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Comment Re:NO! (Score 3, Insightful) 180

It's possible that there is a good reason why that mechanism is not already more powerful.

This is completely blind speculation. It's also possible, using similar blind speculation, that this pathway is the virus panacea we've been waiting for, and that it will ultimately prove to be the death of all human-susceptible viruses ever. Take THAT, HIV!

Comment Re:Flies in the Face of Common Sense Too (Score 1) 205

You can sit there and tell everyone to 'hold on' all you want but if you don't give them a good reason to stop pushing forward with the implementation, they aren't going to wait for your consortium to debate for another five years. We're moving forward.

Seriously, the pace of an individual company's innovation is not going to wait for a standards body that can't keep up.

If W3C wants to remain relevant, they'll have to pick up the pace.

Comment Re:No, that's not it at all (Score 1) 2058

"it would be like buying auto insurance after you've had a wreck and expecting the insurance company to cover you for that wreck."

No, it would be like having a heart attack, going to the hospital, and be told that since you did not buy insurance they would not treat your life-threatening condition at all. Not that you would have to pay full price - NO amount of money would convince them to treat you.

Rules are rules, right?

Comment Re:Why the media doesn't dig deep on the iPhone (Score 1) 429

"A 2007 memo from the National Republican Senatorial Committee described him as one of the five "best-read national conservative bloggers,"[3] though Reynolds self-identifies not as a conservative, but as a libertarian.[4]" - wiki Let me know when the story's picked up by an even vaguely neutral news publication, eh?

This is all beside the point - whether or not a given smartphone is treated with in-depth analysis has nothing to do with political affiliation - my point was that as a whole, journalists do not "arrange" a point of view - they may share one due to incompetence or laziness, but there is no grand pro-Apple conspiracy.

Comment Re:Why does the submitter see this as a bad thing? (Score 1) 429

I'm not saying that it was not more of a good thing than a bad thing - but I AM going to say that the security vulnerability solved a problem for a lot of people. It may have also opened a door to malicious code, but that doesn't negate the idea that being able to install the code -you- want on your phone is good.

Next, I expect to see root kits that patch their own back doors. :)

Comment Why the media doesn't dig deep on the iPhone (Score 2, Insightful) 429

But if the media has such a problem with that, maybe they could actually focus on that instead of praising Apple all the time, or conflating the issue with security exploits; or maybe give some coverage to the more popular platforms (Symbian, RIM, Android) that don't need to be jailbroken, instead of the overwhelming coverage of Apple all the time.

With the exception of right wing political media that get together for weekly talking points, "The Media" doesn't collude together for a common focus. Most reporters know next-to-nothing about the beat they cover unless it is a personal passion, and expecting them to dig deep is incredibly naive, especially in a time like today when a skeleton crew covers virtually everything.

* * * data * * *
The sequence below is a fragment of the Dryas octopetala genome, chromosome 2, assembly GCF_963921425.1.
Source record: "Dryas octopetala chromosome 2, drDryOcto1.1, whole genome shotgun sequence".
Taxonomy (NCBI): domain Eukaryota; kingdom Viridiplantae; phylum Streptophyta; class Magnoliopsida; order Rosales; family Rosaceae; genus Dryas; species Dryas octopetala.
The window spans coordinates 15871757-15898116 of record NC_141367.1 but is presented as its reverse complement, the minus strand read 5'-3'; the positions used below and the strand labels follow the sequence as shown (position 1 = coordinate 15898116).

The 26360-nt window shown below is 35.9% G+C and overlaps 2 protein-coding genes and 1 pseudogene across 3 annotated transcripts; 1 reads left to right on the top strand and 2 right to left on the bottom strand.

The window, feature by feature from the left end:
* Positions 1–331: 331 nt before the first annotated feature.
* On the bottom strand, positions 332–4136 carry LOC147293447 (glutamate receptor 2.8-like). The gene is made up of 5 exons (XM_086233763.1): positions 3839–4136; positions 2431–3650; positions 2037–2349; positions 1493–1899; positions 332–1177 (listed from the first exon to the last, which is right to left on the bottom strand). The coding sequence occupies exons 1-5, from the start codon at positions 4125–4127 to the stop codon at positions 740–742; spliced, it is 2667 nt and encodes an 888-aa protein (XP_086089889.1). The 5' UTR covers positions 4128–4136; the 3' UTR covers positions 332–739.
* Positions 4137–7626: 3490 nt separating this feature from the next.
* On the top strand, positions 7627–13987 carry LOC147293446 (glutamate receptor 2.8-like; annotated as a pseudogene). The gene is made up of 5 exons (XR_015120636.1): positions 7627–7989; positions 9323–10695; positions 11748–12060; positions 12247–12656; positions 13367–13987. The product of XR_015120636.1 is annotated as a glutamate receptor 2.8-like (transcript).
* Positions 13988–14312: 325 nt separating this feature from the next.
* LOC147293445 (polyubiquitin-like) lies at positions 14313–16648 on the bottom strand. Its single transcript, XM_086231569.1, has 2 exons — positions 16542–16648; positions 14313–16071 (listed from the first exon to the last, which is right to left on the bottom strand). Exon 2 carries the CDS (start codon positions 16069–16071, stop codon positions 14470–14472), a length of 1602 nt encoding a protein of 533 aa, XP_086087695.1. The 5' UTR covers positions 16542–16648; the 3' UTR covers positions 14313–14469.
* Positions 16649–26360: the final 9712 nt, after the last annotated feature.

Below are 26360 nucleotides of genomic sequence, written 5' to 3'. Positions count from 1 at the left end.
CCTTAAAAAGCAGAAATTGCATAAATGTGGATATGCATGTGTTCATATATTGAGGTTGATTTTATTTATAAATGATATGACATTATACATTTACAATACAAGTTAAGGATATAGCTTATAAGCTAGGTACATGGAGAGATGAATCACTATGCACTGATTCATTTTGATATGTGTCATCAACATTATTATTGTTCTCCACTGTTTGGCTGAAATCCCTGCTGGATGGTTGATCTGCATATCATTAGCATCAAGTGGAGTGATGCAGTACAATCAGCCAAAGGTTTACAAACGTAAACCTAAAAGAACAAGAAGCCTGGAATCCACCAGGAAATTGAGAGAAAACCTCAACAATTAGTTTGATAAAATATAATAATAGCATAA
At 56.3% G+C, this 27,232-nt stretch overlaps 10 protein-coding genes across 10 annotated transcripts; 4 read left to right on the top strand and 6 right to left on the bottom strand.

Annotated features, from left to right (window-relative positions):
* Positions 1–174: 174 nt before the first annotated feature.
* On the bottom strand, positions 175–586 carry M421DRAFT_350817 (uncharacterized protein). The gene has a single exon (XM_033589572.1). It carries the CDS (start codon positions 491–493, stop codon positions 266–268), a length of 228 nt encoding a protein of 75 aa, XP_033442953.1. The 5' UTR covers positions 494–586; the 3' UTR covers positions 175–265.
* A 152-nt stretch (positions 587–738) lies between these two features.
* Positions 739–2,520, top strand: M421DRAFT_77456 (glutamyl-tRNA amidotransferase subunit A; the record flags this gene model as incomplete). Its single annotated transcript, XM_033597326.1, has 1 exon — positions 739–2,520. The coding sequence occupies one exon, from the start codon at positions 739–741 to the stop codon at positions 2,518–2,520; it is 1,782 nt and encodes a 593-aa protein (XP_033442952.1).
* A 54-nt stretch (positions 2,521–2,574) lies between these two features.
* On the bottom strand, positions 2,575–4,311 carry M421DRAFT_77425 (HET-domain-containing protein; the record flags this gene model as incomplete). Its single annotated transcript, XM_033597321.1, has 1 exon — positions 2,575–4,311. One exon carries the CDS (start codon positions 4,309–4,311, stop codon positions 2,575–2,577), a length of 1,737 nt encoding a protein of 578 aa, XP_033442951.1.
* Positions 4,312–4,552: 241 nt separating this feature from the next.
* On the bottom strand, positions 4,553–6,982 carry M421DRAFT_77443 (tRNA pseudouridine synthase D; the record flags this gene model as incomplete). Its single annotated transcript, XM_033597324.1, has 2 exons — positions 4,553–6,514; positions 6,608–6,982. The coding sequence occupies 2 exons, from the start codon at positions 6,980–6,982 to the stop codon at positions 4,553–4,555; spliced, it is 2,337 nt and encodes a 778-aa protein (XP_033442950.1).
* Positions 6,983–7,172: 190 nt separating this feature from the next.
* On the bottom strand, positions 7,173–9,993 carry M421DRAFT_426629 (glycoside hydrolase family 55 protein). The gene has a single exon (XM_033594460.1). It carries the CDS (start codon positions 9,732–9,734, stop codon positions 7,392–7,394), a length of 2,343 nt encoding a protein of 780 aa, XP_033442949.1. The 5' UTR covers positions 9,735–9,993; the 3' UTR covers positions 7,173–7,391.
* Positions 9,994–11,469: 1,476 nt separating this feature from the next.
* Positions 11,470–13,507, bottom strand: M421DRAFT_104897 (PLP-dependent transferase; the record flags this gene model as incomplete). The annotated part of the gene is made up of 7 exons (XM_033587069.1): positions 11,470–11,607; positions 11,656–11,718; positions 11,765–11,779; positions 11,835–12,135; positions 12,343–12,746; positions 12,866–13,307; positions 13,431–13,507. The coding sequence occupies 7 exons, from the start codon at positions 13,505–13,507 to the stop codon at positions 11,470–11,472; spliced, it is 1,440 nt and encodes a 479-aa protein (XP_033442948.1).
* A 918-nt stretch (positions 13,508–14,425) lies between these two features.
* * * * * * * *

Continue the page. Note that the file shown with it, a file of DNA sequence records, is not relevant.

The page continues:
You have people like Engadget saying "hooray, we can root our iPhones!" and you have people like CNet saying "iPhones are hot shit!", and then you have every tiny tech beat for every newspaper in the country creating stories from that and the massive wave of popularity Apple has garnered. I'd love to see more non-specialty reporting on the history of locking down devices, but you'll have to wait for someone like Wired (who, despite their flaws, is a news hybrid) to try to cross that bridge first.

Comment Why imply they're deceptive on the hardware? (Score 1) 233

From TFA:

"What's interesting is that the head of the Android project at Google has flatly said, more than once, that the company is not interesting in making or selling hardware. Obviously, this changes things. Granted, HTC is actually making the device for Google, but it will be fully branded by Google and the user experience will be Google's and not HTC's."

Really? The company said it wasn't going to make or sell hardware, and HTC is making the hardware, and this changes things? Granted, Google may put marketing might behind it, but they've not really done so with anything in the past, so we'll see.

Comment Persistent world / user generated content (Score 1) 520

The most exciting new MMOs on the scene seem to be making noises about having more persistent worlds. Players or guilds have (instanced) housing, people can modify their gear in visual ways such as changing the color or style, and there are world-changing events - some universal (like the AQ gate), some personal (Wrathgate/death knight intro). MMOs like the new Star Wars have split up the quests so they are entirely unique per class.

Some of your most ardent supporters have come up with fully-fleshed ideas for personal housing based on current in-game graphic assets and expansion of the professions.

Do you have plans to compete with these new contenders on the level of personally-unique, class-unique, or guild-unique content?

Comment As seen in Little Brother (Score 1) 354

The idea of hacking the FasTrak system (or, more specifically, cloning FasTrak units) for false alibis and other social mayhem was explicitly brought up in Cory Doctorow's Little Brother. I think it is way more interesting in the fiction book, because they rapidly re-cloned random other cars, essentially switching IDs around.

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